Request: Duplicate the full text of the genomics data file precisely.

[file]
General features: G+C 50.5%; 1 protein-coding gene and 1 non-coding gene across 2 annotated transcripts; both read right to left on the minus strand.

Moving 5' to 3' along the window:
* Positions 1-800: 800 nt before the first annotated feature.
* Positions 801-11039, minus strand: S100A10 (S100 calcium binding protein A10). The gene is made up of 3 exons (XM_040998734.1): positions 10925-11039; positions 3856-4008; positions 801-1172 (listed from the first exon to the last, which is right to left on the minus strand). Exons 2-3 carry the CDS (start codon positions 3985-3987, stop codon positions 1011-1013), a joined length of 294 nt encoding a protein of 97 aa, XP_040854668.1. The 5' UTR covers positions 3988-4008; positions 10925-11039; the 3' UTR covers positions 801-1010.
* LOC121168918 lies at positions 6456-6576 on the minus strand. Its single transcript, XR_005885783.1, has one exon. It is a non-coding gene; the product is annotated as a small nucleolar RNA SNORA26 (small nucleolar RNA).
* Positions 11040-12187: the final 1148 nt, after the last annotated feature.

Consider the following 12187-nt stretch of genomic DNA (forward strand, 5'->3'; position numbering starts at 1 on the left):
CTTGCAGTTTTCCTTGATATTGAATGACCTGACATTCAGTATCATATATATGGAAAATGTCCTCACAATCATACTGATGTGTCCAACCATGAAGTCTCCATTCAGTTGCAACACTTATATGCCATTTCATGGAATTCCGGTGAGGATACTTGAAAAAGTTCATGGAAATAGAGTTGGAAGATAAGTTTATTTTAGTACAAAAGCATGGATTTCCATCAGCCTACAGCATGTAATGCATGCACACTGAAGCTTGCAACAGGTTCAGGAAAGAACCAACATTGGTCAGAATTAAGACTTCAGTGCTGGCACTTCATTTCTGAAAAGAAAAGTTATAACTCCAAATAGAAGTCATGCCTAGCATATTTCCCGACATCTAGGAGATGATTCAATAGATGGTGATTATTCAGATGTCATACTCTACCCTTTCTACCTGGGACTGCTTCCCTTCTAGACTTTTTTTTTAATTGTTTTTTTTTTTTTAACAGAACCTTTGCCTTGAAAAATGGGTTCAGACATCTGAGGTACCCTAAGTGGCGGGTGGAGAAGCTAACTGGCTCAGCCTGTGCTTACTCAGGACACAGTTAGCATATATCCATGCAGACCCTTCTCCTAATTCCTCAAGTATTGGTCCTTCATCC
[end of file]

General features: G+C 50.5%; 1 protein-coding gene and 1 non-coding gene across 2 annotated transcripts; both read right to left on the minus strand.

Moving 5' to 3' along the window:
* Positions 1-800: 800 nt before the first annotated feature.
* Positions 801-11039, minus strand: S100A10 (S100 calcium binding protein A10). The gene is made up of 3 exons (XM_040998734.1): positions 10925-11039; positions 3856-4008; positions 801-1172 (listed from the first exon to the last, which is right to left on the minus strand). Exons 2-3 carry the CDS (start codon positions 3985-3987, stop codon positions 1011-1013), a joined length of 294 nt encoding a protein of 97 aa, XP_040854668.1. The 5' UTR covers positions 3988-4008; positions 10925-11039; the 3' UTR covers positions 801-1010.
* LOC121168918 lies at positions 6456-6576 on the minus strand. Its single transcript, XR_005885783.1, has one exon. It is a non-coding gene; the product is annotated as a small nucleolar RNA SNORA26 (small nucleolar RNA).
* Positions 11040-12187: the final 1148 nt, after the last annotated feature.

Consider the following 12187-nt stretch of genomic DNA (forward strand, 5'->3'; position numbering starts at 1 on the left):
CTTGCAGTTTTCCTTGATATTGAATGACCTGACATTCAGTATCATATATATGGAAAATGTCCTCACAATCATACTGATGTGTCCAACCATGAAGTCTCCATTCAGTTGCAACACTTATATGCCATTTCATGGAATTCCGGTGAGGATACTTGAAAAAGTTCATGGAAATAGAGTTGGAAGATAAGTTTATTTTAGTACAAAAGCATGGATTTCCATCAGCCTACAGCATGTAATGCATGCACACTGAAGCTTGCAACAGGTTCAGGAAAGAACCAACATTGGTCAGAATTAAGACTTCAGTGCTGGCACTTCATTTCTGAAAAGAAAAGTTATAACTCCAAATAGAAGTCATGCCTAGCATATTTCCCGACATCTAGGAGATGATTCAATAGATGGTGATTATTCAGATGTCATACTCTACCCTTTCTACCTGGGACTGCTTCCCTTCTAGACTTTTTTTTTAATTGTTTTTTTTTTTTTAACAGAACCTTTGCCTTGAAAAATGGGTTCAGACATCTGAGGTACCCTAAGTGGCGGGTGGAGAAGCTAACTGGCTCAGCCTGTGCTTACTCAGGACACAGTTAGCATATATCCATGCAGACCCTTCTCCTAATTCCTCAAGTATTGGTCCTTCATCC